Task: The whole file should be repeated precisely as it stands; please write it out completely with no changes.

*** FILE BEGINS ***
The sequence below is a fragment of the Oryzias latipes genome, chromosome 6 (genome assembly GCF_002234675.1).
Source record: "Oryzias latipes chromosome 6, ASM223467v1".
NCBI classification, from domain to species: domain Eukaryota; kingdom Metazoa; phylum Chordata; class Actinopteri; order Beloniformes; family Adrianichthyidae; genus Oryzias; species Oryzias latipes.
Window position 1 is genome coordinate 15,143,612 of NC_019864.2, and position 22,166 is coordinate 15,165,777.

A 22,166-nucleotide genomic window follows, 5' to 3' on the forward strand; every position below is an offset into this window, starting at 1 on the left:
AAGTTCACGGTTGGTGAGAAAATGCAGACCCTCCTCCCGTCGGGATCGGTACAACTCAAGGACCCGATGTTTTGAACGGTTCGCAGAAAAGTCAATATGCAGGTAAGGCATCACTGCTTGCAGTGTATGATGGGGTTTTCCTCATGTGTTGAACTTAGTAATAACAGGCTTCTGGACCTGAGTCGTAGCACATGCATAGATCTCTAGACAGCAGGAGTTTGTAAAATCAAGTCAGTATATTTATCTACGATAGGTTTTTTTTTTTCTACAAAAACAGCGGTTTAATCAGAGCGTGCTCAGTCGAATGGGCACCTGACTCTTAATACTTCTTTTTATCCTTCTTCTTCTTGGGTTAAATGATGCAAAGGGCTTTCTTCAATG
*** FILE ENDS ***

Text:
The sequence below is a fragment of the Oryzias latipes genome, chromosome 6 (genome assembly GCF_002234675.1).
Source record: "Oryzias latipes chromosome 6, ASM223467v1".
NCBI classification, from domain to species: domain Eukaryota; kingdom Metazoa; phylum Chordata; class Actinopteri; order Beloniformes; family Adrianichthyidae; genus Oryzias; species Oryzias latipes.
Window position 1 is genome coordinate 15,143,612 of NC_019864.2, and position 22,166 is coordinate 15,165,777.

A 22,166-nucleotide genomic window follows, 5' to 3' on the forward strand; every position below is an offset into this window, starting at 1 on the left:
AAGTTCACGGTTGGTGAGAAAATGCAGACCCTCCTCCCGTCGGGATCGGTACAACTCAAGGACCCGATGTTTTGAACGGTTCGCAGAAAAGTCAATATGCAGGTAAGGCATCACTGCTTGCAGTGTATGATGGGGTTTTCCTCATGTGTTGAACTTAGTAATAACAGGCTTCTGGACCTGAGTCGTAGCACATGCATAGATCTCTAGACAGCAGGAGTTTGTAAAATCAAGTCAGTATATTTATCTACGATAGGTTTTTTTTTTTCTACAAAAACAGCGGTTTAATCAGAGCGTGCTCAGTCGAATGGGCACCTGACTCTTAATACTTCTTTTTATCCTTCTTCTTCTTGGGTTAAATGATGCAAAGGGCTTTCTTCAATG